May 28, 1959: inventing language for business

    imageYear 1959: Pentagon meeting gives rise to a computer language that will later become known as COBOL and will be the primary business computing tool for the next 40 years.

    Kobol, short for Common Business-Oriented Language, was one of the first computer languages. And, along with Fortran, it was one of the first programming languages ​​based on English vocabulary.

    Kobol owes its existence to Grace Hopper , one of the first computer programmers. Grace took her first programming steps in the US Navy reserve, typing machine code for a Harvard Mark I computerduring the second world war. In the late 1950s, she came to the conclusion that computer languages ​​could be made similar to the human language, and thus more understandable than the assembler and machine code used then.

    Sensing a successful alignment to create a more accessible and useful programming language for business, in 1959 the Pentagon assembled several working committees. Among them were representatives of various computer manufacturers, so that this language would not depend on the iron component. The most productive of the committees quickly wrote the initial language specification, using Flow-Matic as a starting point, diluting it with ideas borrowed from IBM's business-oriented language, Comtran.

    By December 1959, the committee had completed work on a language specification and named it COBOL. The first Kobol compilers appeared extremely quickly - already in 1960. The language underwent changes and in 1968 passed the specification of the American National Standards Institute. Kobol seemed attractive to business application developers because of its readability, accessibility and simplicity, with which it could be used to calculate business functions. By 1997, according to the Gartner Group, 80 percent of enterprises use Kobol, and the total length of the source code for all Kobol applications is 200 billion lines.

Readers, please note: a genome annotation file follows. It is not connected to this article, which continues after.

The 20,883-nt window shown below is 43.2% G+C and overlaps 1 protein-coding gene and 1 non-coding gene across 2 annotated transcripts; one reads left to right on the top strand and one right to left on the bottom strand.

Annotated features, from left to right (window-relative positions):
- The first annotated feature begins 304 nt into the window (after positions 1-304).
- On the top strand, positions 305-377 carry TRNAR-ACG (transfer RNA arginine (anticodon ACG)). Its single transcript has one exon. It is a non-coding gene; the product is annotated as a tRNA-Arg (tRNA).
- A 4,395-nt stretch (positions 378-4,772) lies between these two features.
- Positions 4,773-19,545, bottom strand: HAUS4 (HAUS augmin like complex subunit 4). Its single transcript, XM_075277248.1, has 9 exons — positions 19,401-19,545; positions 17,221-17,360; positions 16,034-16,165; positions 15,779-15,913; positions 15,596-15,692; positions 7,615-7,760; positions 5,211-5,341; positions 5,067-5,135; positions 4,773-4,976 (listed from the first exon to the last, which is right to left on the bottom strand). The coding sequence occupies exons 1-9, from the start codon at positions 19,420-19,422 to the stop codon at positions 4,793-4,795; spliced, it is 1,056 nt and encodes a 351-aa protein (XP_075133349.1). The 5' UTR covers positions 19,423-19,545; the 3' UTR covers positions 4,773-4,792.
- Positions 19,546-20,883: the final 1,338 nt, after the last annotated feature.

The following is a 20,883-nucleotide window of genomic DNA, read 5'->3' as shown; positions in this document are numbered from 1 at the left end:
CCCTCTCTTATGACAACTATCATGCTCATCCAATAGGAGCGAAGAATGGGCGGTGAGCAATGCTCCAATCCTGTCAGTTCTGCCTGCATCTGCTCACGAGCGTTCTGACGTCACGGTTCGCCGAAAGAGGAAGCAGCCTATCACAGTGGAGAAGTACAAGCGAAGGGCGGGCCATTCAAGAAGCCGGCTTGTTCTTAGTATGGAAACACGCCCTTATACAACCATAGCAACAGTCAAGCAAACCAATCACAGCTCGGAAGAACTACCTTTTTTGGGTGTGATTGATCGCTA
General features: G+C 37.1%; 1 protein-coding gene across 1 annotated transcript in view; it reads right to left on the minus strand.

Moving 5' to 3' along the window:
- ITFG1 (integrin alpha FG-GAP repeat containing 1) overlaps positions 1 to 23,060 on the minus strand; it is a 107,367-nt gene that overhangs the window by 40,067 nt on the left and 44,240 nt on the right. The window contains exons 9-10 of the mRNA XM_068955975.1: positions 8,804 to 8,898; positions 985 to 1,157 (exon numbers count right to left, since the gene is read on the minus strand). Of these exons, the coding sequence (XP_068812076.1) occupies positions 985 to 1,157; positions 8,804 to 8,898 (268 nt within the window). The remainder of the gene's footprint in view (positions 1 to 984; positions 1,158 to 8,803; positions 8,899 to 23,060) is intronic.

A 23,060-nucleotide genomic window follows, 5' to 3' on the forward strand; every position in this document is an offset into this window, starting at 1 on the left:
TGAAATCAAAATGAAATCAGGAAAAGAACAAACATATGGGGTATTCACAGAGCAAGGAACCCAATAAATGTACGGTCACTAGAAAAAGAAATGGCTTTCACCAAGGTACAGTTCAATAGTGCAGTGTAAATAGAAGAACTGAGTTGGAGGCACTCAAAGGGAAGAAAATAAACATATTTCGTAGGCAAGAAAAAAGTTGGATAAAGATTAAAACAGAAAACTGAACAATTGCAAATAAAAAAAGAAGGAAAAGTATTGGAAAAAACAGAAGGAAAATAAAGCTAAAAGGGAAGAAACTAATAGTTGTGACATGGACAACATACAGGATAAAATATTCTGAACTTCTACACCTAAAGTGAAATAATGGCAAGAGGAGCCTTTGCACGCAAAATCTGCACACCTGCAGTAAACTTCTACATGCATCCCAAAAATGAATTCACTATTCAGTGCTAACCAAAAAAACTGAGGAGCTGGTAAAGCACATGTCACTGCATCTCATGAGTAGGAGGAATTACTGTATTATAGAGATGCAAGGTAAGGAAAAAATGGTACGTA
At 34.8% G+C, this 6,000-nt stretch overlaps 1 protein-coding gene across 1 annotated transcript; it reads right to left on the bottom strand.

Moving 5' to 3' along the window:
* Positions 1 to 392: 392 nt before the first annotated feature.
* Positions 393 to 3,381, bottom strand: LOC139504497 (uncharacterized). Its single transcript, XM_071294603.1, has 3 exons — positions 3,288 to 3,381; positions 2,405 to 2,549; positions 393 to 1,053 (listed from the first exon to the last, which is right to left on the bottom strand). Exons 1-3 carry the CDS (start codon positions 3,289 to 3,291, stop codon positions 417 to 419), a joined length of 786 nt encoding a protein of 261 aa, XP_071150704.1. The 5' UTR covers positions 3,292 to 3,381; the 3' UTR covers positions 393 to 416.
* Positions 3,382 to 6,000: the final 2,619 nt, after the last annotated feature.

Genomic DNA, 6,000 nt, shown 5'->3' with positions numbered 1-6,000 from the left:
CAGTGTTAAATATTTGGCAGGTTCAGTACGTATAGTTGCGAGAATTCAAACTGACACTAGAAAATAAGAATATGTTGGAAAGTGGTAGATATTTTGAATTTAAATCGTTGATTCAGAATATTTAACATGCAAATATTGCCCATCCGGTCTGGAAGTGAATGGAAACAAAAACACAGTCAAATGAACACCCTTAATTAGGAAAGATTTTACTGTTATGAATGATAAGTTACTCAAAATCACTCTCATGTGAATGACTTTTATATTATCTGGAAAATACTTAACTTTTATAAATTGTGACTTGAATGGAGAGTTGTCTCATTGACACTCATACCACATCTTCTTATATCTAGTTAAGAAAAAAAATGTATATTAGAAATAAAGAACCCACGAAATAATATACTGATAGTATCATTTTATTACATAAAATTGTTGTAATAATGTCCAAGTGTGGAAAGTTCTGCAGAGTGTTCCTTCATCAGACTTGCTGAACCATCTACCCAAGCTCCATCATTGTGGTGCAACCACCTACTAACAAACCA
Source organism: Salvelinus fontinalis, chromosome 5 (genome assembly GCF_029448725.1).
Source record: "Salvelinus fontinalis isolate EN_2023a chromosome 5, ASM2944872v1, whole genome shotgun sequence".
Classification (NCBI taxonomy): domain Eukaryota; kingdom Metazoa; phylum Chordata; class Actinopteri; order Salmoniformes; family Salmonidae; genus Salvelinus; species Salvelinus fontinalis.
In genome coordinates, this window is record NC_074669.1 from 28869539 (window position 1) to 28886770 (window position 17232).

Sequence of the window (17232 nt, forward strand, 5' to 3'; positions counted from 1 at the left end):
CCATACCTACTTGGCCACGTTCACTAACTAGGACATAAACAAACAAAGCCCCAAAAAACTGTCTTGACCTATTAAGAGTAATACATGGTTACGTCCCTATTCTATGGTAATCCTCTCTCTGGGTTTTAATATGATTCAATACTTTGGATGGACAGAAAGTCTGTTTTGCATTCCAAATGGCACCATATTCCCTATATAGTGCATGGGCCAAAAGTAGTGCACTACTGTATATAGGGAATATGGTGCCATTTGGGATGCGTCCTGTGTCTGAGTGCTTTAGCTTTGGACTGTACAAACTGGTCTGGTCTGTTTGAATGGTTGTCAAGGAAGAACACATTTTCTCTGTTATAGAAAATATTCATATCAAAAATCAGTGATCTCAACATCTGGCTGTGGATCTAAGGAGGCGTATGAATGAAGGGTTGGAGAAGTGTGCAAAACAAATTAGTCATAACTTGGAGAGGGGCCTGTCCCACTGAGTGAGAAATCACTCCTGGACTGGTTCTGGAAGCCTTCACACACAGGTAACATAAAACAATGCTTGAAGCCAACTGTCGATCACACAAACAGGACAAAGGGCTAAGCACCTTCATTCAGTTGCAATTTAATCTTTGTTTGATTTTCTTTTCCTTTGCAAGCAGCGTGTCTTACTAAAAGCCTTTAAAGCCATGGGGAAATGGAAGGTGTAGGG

This legacy turned into a monstrous burden when IT administrators made the belated discovery that the Kobol language design encouraged programmers to store year data in only two digits. This prompted fear of potential system failures with the advent of 2000, because, for example, the software would suddenly start reporting the age of someone born in 1959 as -59 years (00-59 = -59), and not 41 ( 2000-1959 = 41) year. Suddenly, thousands of retired programmers at Kobol were returned to work if they plowed the old code and updated the programs, ensuring their capacity after 2000.

    Although most of these programs survived the 2000 problemKobol’s business was not going so well. It should be noted that it continues to be used in many places, especially on old mainframes and minicomputers. Graduate Butch, an expert programmer , told Wired magazine in 2003 that "even the old Kobol system can take root on the web by managing a new site."

    Now Kobol is no longer a field for active research and scientific work. No one goes to college planning to learn the Kobol language, and you will most likely be kicked out of your IT department if you offer to implement the next project in this programming language. An attempt by individuals to upgrade and update Kobol standards was made in the early 2000s, but this group has not updated their website since 2005.

    For all intents and purposes, Kobol is less and less suitable. But its existence stimulated the development of many other high-level programming languages ​​that use quasi-English syntax (from BASIC to PHP) and made it possible to study programming to a wider mass than before. This trend, we hope, will never go out of style.


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